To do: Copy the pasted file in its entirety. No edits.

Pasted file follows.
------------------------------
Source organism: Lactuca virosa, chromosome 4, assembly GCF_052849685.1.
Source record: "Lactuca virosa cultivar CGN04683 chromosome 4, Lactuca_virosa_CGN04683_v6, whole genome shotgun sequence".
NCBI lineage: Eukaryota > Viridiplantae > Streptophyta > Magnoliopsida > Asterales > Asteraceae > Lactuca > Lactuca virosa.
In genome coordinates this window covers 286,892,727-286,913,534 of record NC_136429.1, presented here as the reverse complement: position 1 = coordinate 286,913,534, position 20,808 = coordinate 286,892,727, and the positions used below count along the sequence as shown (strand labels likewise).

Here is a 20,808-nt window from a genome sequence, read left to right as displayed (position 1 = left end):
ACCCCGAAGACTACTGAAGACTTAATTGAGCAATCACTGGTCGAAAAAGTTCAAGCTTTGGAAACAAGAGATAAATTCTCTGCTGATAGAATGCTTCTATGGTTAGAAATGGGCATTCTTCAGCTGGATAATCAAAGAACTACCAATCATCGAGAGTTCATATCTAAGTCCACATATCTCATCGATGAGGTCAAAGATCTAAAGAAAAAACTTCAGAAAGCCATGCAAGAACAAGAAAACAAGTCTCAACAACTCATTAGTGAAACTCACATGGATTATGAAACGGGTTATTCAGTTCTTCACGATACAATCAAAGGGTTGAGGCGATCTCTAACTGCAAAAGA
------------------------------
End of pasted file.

Source organism: Lactuca virosa, chromosome 4, assembly GCF_052849685.1.
Source record: "Lactuca virosa cultivar CGN04683 chromosome 4, Lactuca_virosa_CGN04683_v6, whole genome shotgun sequence".
NCBI lineage: Eukaryota > Viridiplantae > Streptophyta > Magnoliopsida > Asterales > Asteraceae > Lactuca > Lactuca virosa.
In genome coordinates this window covers 286,892,727-286,913,534 of record NC_136429.1, presented here as the reverse complement: position 1 = coordinate 286,913,534, position 20,808 = coordinate 286,892,727, and the positions used below count along the sequence as shown (strand labels likewise).

Here is a 20,808-nt window from a genome sequence, read left to right as displayed (position 1 = left end):
ACCCCGAAGACTACTGAAGACTTAATTGAGCAATCACTGGTCGAAAAAGTTCAAGCTTTGGAAACAAGAGATAAATTCTCTGCTGATAGAATGCTTCTATGGTTAGAAATGGGCATTCTTCAGCTGGATAATCAAAGAACTACCAATCATCGAGAGTTCATATCTAAGTCCACATATCTCATCGATGAGGTCAAAGATCTAAAGAAAAAACTTCAGAAAGCCATGCAAGAACAAGAAAACAAGTCTCAACAACTCATTAGTGAAACTCACATGGATTATGAAACGGGTTATTCAGTTCTTCACGATACAATCAAAGGGTTGAGGCGATCTCTAACTGCAAAAGA